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            [post_content] => TIRANA, Nov. 14 - Insurance companies are paying less in claims as market growth is heading to a slowdown for the fifth year in a row.

A report by Albania’s Financial Supervisory Authority shows insurance premiums in the eight private companies operating in Albania grew by an annual 3.6 percent to 12.46 billion lek (around €100 million) in the first three quarters of this year as the market remained overwhelmingly non-life oriented and reliant on compulsory motor insurance accounting for two-thirds of the market income.

Meanwhile, spending on insurance claims dropped to 3.4 billion lek (€27 mln), down by 8.5 percent compared to the first three quarters of 2017, to account for only about a quarter of the insurers’ income over January-September 2018.

The decline in insurance claims paid for this year comes as the number of road accidents dropped by 12.3 percent to about 1,300 with a death toll of 152 and around 1,600 injured, in slightly lower figures compared to the first three quarters of 2017, according to state-run statistical institute, INSTAT.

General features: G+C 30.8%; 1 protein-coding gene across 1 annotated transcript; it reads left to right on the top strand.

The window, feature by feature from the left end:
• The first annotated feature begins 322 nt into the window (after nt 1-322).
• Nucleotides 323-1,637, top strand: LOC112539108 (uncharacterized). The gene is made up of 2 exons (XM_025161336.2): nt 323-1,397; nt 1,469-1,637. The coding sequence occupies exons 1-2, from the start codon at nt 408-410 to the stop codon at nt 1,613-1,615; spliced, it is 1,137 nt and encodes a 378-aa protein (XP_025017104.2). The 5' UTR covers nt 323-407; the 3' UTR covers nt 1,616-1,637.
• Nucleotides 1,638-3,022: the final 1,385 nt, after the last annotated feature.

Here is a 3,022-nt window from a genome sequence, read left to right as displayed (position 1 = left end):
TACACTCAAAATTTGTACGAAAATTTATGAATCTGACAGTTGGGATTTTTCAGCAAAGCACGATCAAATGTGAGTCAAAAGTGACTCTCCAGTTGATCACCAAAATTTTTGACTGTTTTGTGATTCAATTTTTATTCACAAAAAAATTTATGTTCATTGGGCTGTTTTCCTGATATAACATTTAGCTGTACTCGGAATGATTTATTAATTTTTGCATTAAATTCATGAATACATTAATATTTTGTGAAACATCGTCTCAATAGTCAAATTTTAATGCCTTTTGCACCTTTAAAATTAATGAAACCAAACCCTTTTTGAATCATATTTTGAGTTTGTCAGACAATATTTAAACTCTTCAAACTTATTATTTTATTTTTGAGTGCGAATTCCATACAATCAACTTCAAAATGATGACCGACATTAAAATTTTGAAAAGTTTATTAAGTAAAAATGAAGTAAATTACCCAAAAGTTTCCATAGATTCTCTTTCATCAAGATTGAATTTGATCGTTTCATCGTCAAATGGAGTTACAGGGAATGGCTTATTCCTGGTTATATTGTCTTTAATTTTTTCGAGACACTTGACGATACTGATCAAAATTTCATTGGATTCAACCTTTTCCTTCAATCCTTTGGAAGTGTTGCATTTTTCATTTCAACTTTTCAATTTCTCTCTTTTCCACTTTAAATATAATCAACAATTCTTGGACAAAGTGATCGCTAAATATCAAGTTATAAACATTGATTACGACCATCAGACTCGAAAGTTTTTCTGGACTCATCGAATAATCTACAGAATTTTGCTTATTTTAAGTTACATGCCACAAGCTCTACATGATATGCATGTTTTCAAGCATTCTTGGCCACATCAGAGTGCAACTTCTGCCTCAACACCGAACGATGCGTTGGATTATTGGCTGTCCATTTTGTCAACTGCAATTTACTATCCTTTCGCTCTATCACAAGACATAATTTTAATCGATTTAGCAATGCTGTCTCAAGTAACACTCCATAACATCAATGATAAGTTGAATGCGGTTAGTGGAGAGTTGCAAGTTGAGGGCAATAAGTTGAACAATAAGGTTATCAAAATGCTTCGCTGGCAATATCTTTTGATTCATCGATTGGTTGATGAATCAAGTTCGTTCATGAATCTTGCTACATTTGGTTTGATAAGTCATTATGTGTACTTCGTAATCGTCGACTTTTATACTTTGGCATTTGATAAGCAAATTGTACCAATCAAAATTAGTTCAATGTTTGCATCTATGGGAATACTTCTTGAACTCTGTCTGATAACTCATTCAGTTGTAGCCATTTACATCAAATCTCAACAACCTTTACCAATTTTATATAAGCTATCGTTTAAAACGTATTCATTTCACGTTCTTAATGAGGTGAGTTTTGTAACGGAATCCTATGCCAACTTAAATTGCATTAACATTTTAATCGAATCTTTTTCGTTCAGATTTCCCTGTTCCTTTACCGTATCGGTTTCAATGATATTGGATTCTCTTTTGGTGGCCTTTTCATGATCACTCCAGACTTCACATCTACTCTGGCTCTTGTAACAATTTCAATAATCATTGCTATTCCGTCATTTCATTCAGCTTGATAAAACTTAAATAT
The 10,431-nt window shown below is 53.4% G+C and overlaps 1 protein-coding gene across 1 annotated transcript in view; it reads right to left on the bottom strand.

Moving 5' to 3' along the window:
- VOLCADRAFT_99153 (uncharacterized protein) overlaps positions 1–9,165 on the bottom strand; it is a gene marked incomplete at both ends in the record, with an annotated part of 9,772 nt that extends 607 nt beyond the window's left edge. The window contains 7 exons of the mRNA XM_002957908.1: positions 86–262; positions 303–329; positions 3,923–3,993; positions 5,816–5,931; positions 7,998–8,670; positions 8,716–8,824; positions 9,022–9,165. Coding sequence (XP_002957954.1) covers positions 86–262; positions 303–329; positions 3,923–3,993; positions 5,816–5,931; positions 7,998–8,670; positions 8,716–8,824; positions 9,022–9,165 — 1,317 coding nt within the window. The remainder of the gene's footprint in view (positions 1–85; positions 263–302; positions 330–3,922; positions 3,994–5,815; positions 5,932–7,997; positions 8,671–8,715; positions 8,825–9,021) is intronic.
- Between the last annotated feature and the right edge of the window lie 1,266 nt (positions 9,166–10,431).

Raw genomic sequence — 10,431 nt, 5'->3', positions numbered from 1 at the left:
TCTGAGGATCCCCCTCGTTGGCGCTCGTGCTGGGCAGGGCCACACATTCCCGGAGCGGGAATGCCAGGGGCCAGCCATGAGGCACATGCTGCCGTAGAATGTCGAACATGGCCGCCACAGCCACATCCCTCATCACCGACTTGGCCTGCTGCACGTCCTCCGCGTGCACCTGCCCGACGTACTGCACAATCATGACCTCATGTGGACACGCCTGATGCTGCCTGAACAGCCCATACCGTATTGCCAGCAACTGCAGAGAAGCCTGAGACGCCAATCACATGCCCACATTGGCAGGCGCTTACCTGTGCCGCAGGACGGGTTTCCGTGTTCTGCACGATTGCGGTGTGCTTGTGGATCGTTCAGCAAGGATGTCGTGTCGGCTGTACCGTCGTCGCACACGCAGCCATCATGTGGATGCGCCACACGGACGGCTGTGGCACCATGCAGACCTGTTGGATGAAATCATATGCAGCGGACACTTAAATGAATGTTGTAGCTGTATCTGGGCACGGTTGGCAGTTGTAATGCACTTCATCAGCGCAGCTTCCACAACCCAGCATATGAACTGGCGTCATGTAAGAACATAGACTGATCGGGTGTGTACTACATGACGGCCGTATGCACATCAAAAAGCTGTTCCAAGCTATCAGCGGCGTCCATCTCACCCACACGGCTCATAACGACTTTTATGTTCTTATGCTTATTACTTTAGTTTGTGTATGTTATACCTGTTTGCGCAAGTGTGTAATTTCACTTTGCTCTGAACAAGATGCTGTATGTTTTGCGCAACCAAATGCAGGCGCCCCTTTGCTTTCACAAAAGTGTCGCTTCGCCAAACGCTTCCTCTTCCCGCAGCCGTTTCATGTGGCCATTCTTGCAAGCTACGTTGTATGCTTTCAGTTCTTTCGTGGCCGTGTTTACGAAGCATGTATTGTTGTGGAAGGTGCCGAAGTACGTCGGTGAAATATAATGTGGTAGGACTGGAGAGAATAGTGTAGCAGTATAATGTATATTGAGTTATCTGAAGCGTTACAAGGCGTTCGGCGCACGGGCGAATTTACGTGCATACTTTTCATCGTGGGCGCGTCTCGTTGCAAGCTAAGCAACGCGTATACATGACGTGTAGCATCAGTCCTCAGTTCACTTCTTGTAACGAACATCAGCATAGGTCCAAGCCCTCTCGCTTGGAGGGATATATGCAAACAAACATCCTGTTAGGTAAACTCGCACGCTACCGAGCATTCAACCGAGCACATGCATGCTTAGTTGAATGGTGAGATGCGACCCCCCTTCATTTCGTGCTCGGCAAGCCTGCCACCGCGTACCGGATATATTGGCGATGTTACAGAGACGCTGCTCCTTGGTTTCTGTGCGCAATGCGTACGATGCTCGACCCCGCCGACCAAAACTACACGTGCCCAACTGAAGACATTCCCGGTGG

Growth in the small insurance market of about 1 percent of the Albanian GDP slowed down to 5.4 percent in 2017 following double-digit growth rates in 2013-2016 and a moderate contraction in 2013, when it suffered its first blow following the 2008 global financial crisis.

The moderate 2017 growth reflects a 5 percent growth in the number of vehicles undergoing compulsory technical control and paying insurance last year. Some 421,573 vehicles underwent technical control last year, with the compulsory insurance accounting for 52 percent market share, according to the Institute of Transport and the Financial Supervisory Authority. Another 14 percent of the market's income also relies on cross-border compulsory vehicle insurance policies.

Meanwhile, claims paid out in the insurance market, the overwhelming majority of which belongs to vehicle insurance, continued their upward trend in 2017, increasing by 15.8 percent.

Insurance companies whose annual turnover is at about €112 million at a modest per capita insurance of about €35 million, see the proposed introduction of compulsory natural disaster insurance or channeling a portion of the mandatory social security contributions to the country’s nascent private pension funds as a golden opportunity to boost their income considering about 1 million home and businesses and more than 700,000 contributors to the pension system.